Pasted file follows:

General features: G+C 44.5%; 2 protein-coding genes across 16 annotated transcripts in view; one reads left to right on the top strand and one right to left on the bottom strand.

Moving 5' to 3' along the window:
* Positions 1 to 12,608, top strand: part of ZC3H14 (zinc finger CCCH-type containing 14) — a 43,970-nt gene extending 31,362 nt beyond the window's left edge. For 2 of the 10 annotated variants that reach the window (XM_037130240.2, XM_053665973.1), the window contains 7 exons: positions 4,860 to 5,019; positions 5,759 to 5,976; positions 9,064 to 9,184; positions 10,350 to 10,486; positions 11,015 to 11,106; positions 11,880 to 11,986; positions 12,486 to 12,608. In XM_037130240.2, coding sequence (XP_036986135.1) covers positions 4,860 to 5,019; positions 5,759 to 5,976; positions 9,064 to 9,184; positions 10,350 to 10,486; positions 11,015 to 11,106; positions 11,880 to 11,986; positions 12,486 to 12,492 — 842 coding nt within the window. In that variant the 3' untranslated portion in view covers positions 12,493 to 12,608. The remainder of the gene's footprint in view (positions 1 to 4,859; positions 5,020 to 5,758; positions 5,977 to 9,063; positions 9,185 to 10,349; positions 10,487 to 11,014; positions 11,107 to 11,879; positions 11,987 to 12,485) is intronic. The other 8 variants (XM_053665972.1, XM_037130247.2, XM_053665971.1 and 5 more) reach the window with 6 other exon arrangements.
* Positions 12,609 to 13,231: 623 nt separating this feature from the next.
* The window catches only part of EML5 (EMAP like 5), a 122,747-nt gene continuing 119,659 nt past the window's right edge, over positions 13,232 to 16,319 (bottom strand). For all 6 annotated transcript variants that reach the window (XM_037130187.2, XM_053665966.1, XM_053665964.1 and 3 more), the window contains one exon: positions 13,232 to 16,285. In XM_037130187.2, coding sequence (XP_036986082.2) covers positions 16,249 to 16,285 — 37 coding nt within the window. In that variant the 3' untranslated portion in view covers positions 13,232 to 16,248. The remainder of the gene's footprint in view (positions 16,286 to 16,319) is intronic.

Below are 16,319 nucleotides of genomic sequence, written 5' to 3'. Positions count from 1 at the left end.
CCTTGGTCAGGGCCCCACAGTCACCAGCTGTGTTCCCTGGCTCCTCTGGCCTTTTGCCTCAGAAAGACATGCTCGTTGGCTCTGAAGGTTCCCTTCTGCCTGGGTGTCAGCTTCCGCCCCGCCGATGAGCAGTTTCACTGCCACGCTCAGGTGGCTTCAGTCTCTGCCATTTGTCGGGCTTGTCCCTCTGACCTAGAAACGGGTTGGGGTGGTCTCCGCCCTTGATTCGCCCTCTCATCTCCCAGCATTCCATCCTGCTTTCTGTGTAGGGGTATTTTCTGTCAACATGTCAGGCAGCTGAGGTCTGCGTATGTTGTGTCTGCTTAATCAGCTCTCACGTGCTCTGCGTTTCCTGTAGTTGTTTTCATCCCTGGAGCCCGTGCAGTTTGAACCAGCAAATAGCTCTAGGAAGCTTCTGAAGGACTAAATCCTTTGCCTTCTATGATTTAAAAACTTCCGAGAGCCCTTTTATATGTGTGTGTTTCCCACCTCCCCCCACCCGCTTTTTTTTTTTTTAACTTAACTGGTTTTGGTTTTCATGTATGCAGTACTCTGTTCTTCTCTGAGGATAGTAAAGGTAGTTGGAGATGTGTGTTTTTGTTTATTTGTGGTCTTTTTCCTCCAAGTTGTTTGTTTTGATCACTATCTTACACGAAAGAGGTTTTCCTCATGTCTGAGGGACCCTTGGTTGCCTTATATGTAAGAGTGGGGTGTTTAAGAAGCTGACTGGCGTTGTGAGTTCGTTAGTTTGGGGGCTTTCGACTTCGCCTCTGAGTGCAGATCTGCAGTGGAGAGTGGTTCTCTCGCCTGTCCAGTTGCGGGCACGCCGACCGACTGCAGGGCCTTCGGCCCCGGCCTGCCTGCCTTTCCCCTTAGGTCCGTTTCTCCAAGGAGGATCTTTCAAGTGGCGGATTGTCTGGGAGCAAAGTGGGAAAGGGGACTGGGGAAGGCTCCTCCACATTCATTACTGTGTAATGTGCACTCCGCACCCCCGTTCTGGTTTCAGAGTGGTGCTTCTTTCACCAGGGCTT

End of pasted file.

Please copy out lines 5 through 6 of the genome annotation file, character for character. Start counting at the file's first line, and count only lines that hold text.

* The window catches only part of EML5 (EMAP like 5), a 122,747-nt gene continuing 119,659 nt past the window's right edge, over positions 13,232 to 16,319 (bottom strand). For all 6 annotated transcript variants that reach the window (XM_037130187.2, XM_053665966.1, XM_053665964.1 and 3 more), the window contains one exon: positions 13,232 to 16,285. In XM_037130187.2, coding sequence (XP_036986082.2) covers positions 16,249 to 16,285 — 37 coding nt within the window. In that variant the 3' untranslated portion in view covers positions 13,232 to 16,248. The remainder of the gene's footprint in view (positions 16,286 to 16,319) is intronic.

Below are 16,319 nucleotides of genomic sequence, written 5' to 3'. Positions count from 1 at the left end.